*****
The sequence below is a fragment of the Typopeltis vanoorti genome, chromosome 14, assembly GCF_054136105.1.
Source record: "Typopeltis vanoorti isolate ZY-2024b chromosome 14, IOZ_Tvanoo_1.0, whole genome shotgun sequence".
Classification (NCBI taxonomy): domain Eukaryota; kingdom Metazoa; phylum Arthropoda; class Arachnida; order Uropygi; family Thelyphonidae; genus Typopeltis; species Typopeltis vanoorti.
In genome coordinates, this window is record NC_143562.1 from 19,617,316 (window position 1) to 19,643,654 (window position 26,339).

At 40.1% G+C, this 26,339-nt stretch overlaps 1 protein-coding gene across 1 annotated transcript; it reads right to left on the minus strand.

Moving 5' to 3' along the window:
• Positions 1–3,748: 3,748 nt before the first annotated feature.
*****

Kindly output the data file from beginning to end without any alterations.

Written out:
The sequence below is a fragment of the Typopeltis vanoorti genome, chromosome 14, assembly GCF_054136105.1.
Source record: "Typopeltis vanoorti isolate ZY-2024b chromosome 14, IOZ_Tvanoo_1.0, whole genome shotgun sequence".
Classification (NCBI taxonomy): domain Eukaryota; kingdom Metazoa; phylum Arthropoda; class Arachnida; order Uropygi; family Thelyphonidae; genus Typopeltis; species Typopeltis vanoorti.
In genome coordinates, this window is record NC_143562.1 from 19,617,316 (window position 1) to 19,643,654 (window position 26,339).

At 40.1% G+C, this 26,339-nt stretch overlaps 1 protein-coding gene across 1 annotated transcript; it reads right to left on the minus strand.

Moving 5' to 3' along the window:
• Positions 1–3,748: 3,748 nt before the first annotated feature.